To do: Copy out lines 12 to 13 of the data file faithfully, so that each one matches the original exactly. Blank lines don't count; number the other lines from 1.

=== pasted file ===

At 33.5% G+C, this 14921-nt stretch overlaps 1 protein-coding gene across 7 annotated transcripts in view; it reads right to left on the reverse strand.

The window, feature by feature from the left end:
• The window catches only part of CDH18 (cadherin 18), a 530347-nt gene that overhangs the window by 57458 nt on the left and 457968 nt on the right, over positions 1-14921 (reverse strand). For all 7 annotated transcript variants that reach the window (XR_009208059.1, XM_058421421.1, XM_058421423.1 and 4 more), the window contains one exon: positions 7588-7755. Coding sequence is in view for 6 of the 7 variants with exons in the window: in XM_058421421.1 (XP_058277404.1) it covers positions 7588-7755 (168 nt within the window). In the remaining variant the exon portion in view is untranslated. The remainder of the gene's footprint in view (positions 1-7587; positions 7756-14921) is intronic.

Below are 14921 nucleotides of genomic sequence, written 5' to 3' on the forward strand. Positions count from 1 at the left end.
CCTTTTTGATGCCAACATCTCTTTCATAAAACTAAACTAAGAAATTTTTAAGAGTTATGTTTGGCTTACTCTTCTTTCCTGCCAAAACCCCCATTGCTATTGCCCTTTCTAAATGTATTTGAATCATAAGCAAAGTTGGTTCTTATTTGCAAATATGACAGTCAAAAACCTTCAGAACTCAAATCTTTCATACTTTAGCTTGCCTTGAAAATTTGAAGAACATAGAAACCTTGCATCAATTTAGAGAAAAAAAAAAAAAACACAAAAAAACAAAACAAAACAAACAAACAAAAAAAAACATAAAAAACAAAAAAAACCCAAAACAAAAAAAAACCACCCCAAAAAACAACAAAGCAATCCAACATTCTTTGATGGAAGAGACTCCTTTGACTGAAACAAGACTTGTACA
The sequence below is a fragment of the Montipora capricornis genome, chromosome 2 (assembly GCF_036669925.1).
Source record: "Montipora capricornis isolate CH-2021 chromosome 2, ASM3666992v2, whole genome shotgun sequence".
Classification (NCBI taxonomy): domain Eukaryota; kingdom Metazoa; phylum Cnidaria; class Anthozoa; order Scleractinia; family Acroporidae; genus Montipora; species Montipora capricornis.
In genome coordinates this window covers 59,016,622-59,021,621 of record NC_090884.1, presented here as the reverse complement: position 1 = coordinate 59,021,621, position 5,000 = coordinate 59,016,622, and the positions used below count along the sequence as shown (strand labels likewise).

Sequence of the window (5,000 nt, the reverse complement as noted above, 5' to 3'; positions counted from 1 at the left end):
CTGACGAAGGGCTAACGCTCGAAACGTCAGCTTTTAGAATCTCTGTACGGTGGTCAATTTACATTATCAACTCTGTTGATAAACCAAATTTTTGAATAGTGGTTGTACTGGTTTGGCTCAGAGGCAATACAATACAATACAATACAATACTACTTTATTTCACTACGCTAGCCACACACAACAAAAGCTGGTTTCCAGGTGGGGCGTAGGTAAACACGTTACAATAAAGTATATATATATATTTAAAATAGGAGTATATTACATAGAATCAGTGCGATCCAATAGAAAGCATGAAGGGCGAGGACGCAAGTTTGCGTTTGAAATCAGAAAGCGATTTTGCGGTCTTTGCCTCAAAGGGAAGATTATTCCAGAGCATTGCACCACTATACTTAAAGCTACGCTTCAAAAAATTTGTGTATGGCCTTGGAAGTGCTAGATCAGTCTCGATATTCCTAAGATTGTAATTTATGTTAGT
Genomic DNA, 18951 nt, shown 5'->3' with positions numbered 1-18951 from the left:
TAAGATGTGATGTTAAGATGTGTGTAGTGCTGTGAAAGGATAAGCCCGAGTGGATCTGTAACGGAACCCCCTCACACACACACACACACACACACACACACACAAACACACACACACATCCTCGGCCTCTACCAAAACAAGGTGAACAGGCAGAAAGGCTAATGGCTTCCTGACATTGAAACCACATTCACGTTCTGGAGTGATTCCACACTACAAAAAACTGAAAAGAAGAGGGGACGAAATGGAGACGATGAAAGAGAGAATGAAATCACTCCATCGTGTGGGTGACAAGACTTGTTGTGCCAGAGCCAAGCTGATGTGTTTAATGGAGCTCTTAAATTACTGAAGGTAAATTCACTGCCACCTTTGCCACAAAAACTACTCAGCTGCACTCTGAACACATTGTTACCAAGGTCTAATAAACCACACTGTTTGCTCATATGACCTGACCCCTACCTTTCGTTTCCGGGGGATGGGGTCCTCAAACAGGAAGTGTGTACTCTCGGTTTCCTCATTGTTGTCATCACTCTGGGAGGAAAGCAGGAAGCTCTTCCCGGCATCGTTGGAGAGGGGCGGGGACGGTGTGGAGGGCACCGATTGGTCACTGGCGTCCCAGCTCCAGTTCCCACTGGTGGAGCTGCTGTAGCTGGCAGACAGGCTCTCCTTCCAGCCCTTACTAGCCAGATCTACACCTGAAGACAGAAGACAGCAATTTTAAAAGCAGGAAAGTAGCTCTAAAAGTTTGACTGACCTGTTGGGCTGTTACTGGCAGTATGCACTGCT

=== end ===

Genomic DNA, 18951 nt, shown 5'->3' with positions numbered 1-18951 from the left:
TAAGATGTGATGTTAAGATGTGTGTAGTGCTGTGAAAGGATAAGCCCGAGTGGATCTGTAACGGAACCCCCTCACACACACACACACACACACACACACACACAAACACACACACACATCCTCGGCCTCTACCAAAACAAGGTGAACAGGCAGAAAGGCTAATGGCTTCCTGACATTGAAACCACATTCACGTTCTGGAGTGATTCCACACTACAAAAAACTGAAAAGAAGAGGGGACGAAATGGAGACGATGAAAGAGAGAATGAAATCACTCCATCGTGTGGGTGACAAGACTTGTTGTGCCAGAGCCAAGCTGATGTGTTTAATGGAGCTCTTAAATTACTGAAGGTAAATTCACTGCCACCTTTGCCACAAAAACTACTCAGCTGCACTCTGAACACATTGTTACCAAGGTCTAATAAACCACACTGTTTGCTCATATGACCTGACCCCTACCTTTCGTTTCCGGGGGATGGGGTCCTCAAACAGGAAGTGTGTACTCTCGGTTTCCTCATTGTTGTCATCACTCTGGGAGGAAAGCAGGAAGCTCTTCCCGGCATCGTTGGAGAGGGGCGGGGACGGTGTGGAGGGCACCGATTGGTCACTGGCGTCCCAGCTCCAGTTCCCACTGGTGGAGCTGCTGTAGCTGGCAGACAGGCTCTCCTTCCAGCCCTTACTAGCCAGATCTACACCTGAAGACAGAAGACAGCAATTTTAAAAGCAGGAAAGTAGCTCTAAAAGTTTGACTGACCTGTTGGGCTGTTACTGGCAGTATGCACTGCT